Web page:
Kevin Hart called his forthcoming Oscars gig the “opportunity of a lifetime,” but not everyone is thrilled by the comedian’s hiring.
The Academy of Motion Picture Arts and Sciences announced late Tuesday that Hart, whose film credits include “Jumanji: Welcome to the Jungle,” has been tapped to host the 91st Academy Awards on Feb. 24, 2019.
The announcement brought backlash among a number of journalists and LGBTQ rights advocates, who pointed to Hart’s history of anti-gay jokes and tweets.
BuzzFeed reported Wednesday that Hart, 39, has deleted some of the tweets, which date back to 2010 and 2011 — well before the comedian was a household name. Many, however, were already captured for posterity by Benjamin Lee, a New York–based journalist for The Guardian, among other Twitter users.
In one, Hart described a photo of actor Damien Dante Wayans as looking “like a gay bill board for AIDS.” In another, he suggested he would tell his son, “Stop, that’s gay,” if he caught him playing with a dollhouse and would respond by breaking the toy over the child’s head.
Lee elaborated in a Guardian article published Wednesday, pointing to a segment that appeared in Hart’s 2010 stand-up film, “Seriously Funny,” in which the comedian said, “As a heterosexual male, if I can prevent my son from being gay, I will.”
“Hart’s obsession with making unfunny, disrespectful and inappropriate jokes about a community he has shown nothing but bile for along with a string of unrepentant responses to any criticism paints him as someone entirely undeserving of a spot on the Oscars stage,” Lee wrote. He went on to call Hart’s hiring “a middle finger up to the LGBT community and a sign that Oscars might no longer be quite as white but they remain aggressively straight.”
It should be noted that the Oscars dealt with a similar controversy before. In 2011, Brett Ratner resigned as the producer of the 84th Academy Awards after a video went viral of him proclaiming “rehearsing is for fags” at an audience Q&A session for his film “Tower Heist.”
Among those to sound off on the news was Billy Eichner. The fellow comedian, who is openly gay, offered a more empathetic stance, tweeting, “I hope Kevin’s thinking has evolved since 2011.”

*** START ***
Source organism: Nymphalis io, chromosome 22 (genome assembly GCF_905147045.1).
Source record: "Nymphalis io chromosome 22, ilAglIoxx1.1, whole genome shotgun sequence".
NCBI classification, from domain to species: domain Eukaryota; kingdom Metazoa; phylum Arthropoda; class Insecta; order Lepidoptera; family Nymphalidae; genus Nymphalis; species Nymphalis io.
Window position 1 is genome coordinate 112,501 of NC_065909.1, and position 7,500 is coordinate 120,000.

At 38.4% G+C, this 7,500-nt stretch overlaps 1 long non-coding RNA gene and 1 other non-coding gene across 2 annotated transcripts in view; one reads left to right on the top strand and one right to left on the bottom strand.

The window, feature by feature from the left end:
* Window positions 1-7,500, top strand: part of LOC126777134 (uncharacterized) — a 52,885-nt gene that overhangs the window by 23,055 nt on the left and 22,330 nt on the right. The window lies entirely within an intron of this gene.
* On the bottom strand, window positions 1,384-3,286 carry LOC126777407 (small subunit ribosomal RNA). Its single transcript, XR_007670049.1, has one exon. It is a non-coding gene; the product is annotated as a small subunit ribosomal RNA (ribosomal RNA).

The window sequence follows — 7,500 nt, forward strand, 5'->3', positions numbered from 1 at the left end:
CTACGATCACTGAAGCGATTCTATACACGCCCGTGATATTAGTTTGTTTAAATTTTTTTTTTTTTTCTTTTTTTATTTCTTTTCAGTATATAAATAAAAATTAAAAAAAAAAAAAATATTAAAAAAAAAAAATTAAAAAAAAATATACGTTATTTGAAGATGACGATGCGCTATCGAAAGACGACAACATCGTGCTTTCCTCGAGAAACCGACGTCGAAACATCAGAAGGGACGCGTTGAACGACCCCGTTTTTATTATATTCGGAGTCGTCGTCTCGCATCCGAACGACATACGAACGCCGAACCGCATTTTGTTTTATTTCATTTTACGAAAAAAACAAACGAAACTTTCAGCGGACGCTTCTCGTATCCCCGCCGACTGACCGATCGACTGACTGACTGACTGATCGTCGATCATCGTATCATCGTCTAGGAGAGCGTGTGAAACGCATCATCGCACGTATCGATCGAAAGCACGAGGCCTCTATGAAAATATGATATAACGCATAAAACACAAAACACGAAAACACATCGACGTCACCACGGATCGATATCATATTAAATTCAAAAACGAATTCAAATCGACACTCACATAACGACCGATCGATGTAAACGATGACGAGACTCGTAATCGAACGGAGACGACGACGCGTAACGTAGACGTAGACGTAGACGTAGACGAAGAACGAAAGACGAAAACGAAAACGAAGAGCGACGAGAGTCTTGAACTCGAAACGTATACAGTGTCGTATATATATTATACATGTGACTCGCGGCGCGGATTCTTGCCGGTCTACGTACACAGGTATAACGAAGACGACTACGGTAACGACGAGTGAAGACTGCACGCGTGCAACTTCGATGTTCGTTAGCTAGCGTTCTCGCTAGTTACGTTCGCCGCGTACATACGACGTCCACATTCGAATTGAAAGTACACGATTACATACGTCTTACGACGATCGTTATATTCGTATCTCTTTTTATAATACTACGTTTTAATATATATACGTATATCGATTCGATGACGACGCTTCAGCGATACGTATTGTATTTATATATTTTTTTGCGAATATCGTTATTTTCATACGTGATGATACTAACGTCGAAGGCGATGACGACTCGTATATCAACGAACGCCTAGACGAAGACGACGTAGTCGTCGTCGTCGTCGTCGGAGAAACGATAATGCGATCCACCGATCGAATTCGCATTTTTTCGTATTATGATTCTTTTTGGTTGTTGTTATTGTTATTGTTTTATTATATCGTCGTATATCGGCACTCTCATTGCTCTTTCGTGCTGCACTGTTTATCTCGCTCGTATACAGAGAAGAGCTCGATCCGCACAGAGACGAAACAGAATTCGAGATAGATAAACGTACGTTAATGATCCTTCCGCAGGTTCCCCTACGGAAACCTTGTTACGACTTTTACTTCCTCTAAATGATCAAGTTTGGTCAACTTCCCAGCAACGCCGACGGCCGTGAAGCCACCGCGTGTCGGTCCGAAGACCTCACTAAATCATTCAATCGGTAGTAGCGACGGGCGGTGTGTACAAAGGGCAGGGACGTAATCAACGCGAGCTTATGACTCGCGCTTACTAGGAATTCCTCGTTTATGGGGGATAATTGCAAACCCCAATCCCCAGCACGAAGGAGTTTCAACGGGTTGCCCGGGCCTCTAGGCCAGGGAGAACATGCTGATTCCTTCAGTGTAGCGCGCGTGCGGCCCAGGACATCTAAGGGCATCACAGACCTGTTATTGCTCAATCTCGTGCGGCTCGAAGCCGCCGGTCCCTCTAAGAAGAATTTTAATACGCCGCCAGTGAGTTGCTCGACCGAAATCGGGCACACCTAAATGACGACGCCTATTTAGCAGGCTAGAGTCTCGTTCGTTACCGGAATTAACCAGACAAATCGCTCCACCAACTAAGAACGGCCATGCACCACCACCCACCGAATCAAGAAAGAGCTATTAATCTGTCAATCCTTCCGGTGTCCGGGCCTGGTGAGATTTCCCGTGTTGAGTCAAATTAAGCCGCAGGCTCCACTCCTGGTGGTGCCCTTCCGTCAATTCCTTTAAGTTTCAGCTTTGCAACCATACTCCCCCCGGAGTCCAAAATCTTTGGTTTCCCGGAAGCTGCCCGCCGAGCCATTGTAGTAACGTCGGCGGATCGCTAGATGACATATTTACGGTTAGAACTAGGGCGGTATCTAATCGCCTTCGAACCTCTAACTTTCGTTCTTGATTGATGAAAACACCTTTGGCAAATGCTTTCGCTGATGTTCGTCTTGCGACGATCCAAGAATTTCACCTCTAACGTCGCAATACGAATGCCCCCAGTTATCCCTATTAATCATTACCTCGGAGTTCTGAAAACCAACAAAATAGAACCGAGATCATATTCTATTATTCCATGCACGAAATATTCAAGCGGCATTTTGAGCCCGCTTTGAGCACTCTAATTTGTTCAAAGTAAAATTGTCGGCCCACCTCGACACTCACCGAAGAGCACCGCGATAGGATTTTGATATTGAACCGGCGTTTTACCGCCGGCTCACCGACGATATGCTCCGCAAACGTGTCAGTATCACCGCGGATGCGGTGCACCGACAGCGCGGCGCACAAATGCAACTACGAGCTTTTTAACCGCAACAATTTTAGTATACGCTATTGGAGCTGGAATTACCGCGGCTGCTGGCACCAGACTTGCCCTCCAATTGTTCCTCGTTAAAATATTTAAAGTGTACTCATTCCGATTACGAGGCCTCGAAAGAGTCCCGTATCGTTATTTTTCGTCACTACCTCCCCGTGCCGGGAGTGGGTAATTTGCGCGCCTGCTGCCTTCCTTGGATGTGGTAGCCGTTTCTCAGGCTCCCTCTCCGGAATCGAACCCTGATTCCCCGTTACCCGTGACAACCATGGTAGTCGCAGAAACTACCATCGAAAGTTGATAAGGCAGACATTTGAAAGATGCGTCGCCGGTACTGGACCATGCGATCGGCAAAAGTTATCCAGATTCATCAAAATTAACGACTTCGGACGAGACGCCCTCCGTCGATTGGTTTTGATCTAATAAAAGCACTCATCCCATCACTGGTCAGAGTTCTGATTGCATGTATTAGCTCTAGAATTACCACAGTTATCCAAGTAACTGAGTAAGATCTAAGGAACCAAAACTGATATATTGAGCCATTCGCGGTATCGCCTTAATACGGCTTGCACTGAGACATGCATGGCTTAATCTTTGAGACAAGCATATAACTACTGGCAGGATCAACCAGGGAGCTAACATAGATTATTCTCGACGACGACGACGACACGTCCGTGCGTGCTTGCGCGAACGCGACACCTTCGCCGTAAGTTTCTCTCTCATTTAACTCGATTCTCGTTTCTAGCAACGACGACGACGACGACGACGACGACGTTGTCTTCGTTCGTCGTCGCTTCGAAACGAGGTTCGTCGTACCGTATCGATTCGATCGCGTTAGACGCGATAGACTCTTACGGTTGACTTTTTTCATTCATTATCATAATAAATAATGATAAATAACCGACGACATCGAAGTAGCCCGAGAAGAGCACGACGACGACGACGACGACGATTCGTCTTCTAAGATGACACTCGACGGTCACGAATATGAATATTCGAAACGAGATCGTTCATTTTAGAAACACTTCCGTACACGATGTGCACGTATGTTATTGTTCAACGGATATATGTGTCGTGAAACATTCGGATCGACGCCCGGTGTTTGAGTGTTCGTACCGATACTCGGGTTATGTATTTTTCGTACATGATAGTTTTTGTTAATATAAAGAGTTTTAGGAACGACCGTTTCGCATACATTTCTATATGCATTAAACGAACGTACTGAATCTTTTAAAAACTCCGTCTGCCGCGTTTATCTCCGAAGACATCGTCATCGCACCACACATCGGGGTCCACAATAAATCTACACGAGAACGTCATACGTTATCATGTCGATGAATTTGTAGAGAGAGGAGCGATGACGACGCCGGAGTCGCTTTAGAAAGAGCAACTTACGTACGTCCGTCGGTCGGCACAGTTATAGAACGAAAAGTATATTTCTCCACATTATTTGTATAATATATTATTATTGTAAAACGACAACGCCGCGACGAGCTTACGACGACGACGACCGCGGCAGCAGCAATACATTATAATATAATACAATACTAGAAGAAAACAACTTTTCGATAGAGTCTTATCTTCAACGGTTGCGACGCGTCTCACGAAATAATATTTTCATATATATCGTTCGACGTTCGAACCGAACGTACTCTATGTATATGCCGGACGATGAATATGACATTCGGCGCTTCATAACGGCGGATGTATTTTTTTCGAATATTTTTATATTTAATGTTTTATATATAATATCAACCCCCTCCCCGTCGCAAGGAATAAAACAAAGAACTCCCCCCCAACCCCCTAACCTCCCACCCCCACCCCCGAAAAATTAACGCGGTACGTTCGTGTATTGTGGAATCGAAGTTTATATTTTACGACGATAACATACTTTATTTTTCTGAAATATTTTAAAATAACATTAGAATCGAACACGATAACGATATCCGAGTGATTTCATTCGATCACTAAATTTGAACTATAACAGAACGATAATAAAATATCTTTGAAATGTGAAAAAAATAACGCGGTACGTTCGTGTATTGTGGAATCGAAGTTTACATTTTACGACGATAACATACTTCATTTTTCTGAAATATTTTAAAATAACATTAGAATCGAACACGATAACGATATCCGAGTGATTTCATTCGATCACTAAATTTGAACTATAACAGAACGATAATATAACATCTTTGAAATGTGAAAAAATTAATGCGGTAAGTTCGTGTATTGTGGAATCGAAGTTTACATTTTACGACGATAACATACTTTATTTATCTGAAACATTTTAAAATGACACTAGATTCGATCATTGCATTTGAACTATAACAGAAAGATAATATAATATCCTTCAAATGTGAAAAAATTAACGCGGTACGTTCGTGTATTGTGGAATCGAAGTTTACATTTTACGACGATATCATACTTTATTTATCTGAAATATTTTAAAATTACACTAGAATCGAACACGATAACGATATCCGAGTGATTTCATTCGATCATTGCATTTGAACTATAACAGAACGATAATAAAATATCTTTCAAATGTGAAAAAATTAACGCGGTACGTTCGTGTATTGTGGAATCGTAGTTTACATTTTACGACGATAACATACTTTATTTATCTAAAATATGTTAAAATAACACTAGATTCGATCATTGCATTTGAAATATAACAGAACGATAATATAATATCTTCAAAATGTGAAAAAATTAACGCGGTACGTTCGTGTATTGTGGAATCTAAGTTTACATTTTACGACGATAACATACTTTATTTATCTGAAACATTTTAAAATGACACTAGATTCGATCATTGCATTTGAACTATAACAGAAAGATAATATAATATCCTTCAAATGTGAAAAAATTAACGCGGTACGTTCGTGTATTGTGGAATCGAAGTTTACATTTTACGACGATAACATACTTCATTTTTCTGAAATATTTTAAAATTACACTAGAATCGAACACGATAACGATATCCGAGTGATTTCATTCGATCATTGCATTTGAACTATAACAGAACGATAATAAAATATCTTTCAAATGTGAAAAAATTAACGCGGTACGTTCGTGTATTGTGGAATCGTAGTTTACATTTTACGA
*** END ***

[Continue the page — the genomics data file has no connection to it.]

Asked about the “Seriously Funny” bit in 2015, Hart said he would now avoid such subject matter in his comedy routines.
“I wouldn’t tell that joke today, because when I said it, the times weren’t as sensitive as they are now. I think we love to make big deals out of things that aren’t necessarily big deals, because we can,” he told Rolling Stone’s Jonah Weiner. “These things become public spectacles. So why set yourself up for failure?”
Weiner went a step further Wednesday and tweeted what he said is a segment of the transcript of his interview with Hart that formed the basis of the Rolling Stone article. In it, the comedian appears to strike a defiant tone, saying he “never intended [his tweets] to be disrespectful.”
“I will not defend ignorance,” Hart is quoted as saying. “What I will defend is a point of view.”
Representatives for Hart and the Academy Awards didn’t immediately respond to requests for comment. In a pair of tweets early Thursday, however, the comedian recalled a recent conversation he had with his three children. His remarks could be interpreted as a subtle response to the controversy.
UPDATE: 7:15 p.m. — On Thursday evening, Hart appeared to double down on his nonapology in an Instagram post. “Stop looking for reasons to be negative,” the comedian wrote. “If u want to search my history or my past and anger yourselves with what u find that is fine with me.”
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